Brownfield Land Registers are failing to record the small brownfield plots that could provide space for an extra 188,734 homes across England, the Campaign to Protect Rural England (CPRE) has found. A more proactive process and access to Land Registry data could help build homes without wasting precious countryside.
Every local planning authority is due to publish an accurate and up-to-date register of brownfield sites that are available and suitable for development by 31 December 2017, which will be used by developers and community groups looking to find land on which to build homes. In his autumn budget, Chancellor Philip Hammond set out a proposal that 20% of new homes be built on small sites so ‘that brownfield and urban land be used as efficiently as possible for housing development’.
But CPRE says the Government needs to amend brownfield policy and guidance to encourage the identification of the full range of appropriate brownfield sites for housing if that aim is to be met.
An initial audit of already submitted brownfield land registers by CPRE shows that less than 4% of current registered brownfield land is on small sites of up to 10 homes. If councils are to meet the Chancellor’s 20% small site target on brownfield, an additional 188,734 homes across England could be unlocked.
CPRE also commissioned Unlocking Potential, research investigating how local authorities are identifying brownfield sites for the new registers. They found that local authorities routinely disregard small brownfield sites, despite the fact that these usually have existing infrastructure, such as good rail and road links, access to local amenities and proximity to existing communities. They are particularly valuable in rural areas, such as in villages and market towns, where much needed development can be provided without encroaching on the surrounding countryside.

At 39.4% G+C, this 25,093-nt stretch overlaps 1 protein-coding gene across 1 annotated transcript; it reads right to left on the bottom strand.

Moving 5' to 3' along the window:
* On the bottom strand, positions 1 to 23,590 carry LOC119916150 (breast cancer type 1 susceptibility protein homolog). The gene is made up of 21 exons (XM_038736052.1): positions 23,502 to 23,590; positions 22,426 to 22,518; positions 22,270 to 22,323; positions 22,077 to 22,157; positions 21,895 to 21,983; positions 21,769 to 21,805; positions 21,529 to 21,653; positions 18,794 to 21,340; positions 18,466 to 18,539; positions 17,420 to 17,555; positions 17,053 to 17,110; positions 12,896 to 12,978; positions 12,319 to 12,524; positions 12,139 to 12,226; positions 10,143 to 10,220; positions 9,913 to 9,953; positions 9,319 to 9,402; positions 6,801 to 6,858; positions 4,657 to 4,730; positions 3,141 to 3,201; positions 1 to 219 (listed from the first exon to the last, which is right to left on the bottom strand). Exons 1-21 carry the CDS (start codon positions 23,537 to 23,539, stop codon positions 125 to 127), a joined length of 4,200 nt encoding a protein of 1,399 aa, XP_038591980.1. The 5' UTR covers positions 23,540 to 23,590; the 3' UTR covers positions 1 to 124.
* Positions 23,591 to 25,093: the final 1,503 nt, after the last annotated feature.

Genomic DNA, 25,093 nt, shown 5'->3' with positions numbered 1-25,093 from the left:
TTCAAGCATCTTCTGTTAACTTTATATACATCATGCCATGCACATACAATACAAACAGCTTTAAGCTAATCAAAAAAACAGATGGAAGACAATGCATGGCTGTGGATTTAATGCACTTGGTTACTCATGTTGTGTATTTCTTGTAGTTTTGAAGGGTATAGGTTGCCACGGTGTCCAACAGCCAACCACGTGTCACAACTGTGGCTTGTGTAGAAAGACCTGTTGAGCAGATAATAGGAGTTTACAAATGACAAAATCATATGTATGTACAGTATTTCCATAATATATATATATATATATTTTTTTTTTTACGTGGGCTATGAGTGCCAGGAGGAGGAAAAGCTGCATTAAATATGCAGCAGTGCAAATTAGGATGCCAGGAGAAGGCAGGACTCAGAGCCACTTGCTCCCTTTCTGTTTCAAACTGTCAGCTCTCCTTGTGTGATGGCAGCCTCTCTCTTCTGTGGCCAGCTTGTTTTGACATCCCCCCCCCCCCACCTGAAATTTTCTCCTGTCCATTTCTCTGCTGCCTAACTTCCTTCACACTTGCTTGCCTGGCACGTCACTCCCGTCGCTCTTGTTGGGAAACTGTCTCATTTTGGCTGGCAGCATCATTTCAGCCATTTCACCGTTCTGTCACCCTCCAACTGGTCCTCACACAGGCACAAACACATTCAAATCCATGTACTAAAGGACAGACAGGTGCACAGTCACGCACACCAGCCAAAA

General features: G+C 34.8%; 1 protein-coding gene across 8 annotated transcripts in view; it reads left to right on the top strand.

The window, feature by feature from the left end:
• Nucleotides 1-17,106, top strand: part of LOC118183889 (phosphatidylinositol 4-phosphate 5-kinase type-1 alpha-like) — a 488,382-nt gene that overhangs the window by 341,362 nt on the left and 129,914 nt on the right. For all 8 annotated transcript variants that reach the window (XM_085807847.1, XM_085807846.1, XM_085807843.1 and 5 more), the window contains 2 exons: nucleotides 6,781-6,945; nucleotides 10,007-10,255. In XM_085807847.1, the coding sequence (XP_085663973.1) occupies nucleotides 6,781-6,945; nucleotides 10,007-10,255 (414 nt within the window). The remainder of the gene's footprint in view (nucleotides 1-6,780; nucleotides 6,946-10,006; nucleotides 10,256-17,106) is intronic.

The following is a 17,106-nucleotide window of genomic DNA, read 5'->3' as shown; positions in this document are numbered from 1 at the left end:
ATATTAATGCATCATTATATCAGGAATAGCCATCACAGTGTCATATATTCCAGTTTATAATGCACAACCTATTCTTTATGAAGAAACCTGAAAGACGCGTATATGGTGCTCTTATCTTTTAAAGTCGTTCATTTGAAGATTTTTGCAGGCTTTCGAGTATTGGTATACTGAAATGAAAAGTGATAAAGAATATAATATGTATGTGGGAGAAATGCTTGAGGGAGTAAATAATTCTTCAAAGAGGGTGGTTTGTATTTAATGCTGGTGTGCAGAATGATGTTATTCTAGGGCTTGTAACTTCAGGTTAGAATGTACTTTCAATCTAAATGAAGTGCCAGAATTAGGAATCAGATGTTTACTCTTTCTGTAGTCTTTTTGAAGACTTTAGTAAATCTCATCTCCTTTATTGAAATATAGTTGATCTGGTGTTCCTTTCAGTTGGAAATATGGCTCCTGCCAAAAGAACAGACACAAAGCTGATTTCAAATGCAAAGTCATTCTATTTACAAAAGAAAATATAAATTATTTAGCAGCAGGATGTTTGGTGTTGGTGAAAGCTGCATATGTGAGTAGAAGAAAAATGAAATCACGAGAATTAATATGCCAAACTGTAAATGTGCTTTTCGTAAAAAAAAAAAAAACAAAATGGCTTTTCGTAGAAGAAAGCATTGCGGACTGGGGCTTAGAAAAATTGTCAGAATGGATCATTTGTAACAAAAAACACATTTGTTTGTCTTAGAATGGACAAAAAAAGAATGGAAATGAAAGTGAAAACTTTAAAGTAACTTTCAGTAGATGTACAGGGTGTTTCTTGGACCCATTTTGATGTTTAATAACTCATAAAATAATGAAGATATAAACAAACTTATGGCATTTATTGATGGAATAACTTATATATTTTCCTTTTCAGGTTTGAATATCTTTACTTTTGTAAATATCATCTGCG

Reasons given for not including these sites include: lack of local authority resources to identify small brownfield sites; perception among builders that the planning system is too burdensome and complex when considering small sites; and lack of transparency in the way that land data is collected, which discourages participation from different sectors, including the local community.
Rebecca Pullinger, CPRE’s Planning Campaigner said, “Up and down the country tens of thousands of small brownfield sites are not included in Brownfield Land Registers and their housing development potential missed. The current system of collecting this data must be improved if we are to unlock the potential of brownfield, and stop developers finding an excuse to build on greenfield areas.”